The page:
With primatologist Felix Ndagijimana being named the first Rwandan director of the Karisoke Research Center yesterday (on what would have been Dian Fossey’s 80th birthday), it is fitting to follow up with another achievement in capacity building this week. Deo Tuyisingize, the Fossey Fund’s Karisoke Biodiversity Program manager, will be traveling to Chicago, IL, for a small mammal training period at the Chicago Field Museum for the months of February and March. Funded by the Field Museum and IDP Foundation, Inc., African Training Fund Awards, Tuyisingize will work in collaboration with Dr. Julian Kerbis, an expert in small mammals of the Albertine Rift region.
Tuyisingize says that their primary focus for the study are specimens that are poorly known and thus, difficult to identify, such as mice, bats, voles and shrews. These small mammals are important indicators of environmental health and biodiversity, play a pivotal role in floodplain food webs and can provide important insight into the spread of pathogens from animals to humans.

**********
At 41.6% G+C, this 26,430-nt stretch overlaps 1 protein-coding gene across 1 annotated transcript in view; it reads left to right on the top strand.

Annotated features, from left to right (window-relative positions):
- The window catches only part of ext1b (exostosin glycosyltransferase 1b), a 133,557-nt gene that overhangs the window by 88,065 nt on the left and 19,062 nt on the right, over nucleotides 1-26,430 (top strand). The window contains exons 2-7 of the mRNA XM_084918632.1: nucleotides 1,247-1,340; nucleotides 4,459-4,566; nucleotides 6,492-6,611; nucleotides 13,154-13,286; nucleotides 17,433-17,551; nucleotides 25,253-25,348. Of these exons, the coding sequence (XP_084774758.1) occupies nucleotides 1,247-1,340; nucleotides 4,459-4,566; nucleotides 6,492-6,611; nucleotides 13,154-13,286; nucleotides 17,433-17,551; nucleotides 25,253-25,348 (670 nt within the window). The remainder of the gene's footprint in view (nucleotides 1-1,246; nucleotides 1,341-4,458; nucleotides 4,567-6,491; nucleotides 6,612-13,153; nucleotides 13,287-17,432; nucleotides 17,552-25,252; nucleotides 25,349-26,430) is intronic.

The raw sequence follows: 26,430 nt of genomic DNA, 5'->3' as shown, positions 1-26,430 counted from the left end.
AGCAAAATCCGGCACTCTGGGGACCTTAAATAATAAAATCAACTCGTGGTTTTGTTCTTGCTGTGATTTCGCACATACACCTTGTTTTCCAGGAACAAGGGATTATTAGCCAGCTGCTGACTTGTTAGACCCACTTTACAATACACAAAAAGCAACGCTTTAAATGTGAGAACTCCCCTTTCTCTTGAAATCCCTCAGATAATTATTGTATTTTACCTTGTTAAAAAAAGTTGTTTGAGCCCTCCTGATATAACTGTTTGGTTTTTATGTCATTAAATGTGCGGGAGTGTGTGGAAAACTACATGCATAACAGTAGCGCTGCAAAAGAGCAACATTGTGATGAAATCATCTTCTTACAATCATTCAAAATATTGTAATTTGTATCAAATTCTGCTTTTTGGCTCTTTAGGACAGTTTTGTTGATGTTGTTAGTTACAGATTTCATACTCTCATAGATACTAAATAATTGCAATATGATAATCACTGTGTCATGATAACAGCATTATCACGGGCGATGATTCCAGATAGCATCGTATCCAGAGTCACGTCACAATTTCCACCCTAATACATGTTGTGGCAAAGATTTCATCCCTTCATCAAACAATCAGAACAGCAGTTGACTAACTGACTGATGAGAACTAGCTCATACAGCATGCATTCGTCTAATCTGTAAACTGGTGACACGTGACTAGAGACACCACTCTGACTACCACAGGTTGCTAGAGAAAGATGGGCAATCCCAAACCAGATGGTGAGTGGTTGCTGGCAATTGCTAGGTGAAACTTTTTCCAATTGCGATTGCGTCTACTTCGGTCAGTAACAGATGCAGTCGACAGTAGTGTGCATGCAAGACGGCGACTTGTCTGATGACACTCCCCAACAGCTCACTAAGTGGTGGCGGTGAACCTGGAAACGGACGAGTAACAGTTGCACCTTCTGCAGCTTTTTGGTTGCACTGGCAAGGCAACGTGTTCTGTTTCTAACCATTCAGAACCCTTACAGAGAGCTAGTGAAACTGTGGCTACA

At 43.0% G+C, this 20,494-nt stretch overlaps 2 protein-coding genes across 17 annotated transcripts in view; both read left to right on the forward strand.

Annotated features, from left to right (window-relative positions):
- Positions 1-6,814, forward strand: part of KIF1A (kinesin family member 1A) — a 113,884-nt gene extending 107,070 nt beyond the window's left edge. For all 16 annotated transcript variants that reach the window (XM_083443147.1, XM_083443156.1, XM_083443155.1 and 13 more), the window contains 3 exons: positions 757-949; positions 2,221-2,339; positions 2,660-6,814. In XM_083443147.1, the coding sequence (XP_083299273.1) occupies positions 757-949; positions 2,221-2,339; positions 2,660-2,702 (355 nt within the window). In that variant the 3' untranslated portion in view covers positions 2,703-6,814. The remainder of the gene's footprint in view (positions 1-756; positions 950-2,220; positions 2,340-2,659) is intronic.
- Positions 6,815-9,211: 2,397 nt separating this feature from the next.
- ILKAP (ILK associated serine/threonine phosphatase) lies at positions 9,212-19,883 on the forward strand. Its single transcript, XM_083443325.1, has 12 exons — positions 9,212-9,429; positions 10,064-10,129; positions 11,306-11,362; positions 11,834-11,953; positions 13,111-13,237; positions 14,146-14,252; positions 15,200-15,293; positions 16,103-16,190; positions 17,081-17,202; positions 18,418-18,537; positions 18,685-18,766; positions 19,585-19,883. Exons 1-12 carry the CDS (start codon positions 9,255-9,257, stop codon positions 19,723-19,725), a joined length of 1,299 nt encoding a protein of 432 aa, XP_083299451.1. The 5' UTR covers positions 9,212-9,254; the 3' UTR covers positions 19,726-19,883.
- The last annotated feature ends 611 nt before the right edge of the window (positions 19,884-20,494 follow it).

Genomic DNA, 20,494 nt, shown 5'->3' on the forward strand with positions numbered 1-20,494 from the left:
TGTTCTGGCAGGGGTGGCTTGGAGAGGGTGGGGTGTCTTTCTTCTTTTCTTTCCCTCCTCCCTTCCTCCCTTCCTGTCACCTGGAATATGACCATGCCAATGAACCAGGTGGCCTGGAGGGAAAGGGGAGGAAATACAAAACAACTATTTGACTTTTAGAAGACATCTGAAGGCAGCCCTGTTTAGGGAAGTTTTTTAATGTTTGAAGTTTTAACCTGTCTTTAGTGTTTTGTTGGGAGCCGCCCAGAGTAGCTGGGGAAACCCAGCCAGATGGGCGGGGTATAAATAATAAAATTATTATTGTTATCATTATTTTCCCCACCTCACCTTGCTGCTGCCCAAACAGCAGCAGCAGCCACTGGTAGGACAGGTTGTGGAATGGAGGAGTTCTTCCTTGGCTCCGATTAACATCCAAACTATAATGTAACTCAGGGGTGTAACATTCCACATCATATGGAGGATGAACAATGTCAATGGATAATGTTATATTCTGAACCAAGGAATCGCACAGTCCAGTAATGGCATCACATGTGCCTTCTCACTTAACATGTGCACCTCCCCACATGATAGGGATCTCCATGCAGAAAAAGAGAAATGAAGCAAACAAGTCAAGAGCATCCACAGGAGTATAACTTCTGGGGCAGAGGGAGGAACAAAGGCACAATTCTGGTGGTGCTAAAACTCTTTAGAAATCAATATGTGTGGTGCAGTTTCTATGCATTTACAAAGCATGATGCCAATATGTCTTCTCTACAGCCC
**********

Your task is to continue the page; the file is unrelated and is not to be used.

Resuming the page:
“Currently, Rwanda does not have a single natural history institution or even a zoological department that is able to process small mammal specimens,” says Tuyisingize. “Rwanda does not have the technical expertise in documenting, collecting, preparing, identifying, cataloguing and publishing data from small mammal communities.” Examining and processing these African specimens at the Chicago Field Museum alongside experienced scientists will provide knowledge and technical expertise that Tuyisingize can bring back to his country to empower fellow Rwandan scientists.
For more information about the Dian Fossey Gorilla Fund International, please go to www.gorillafund.org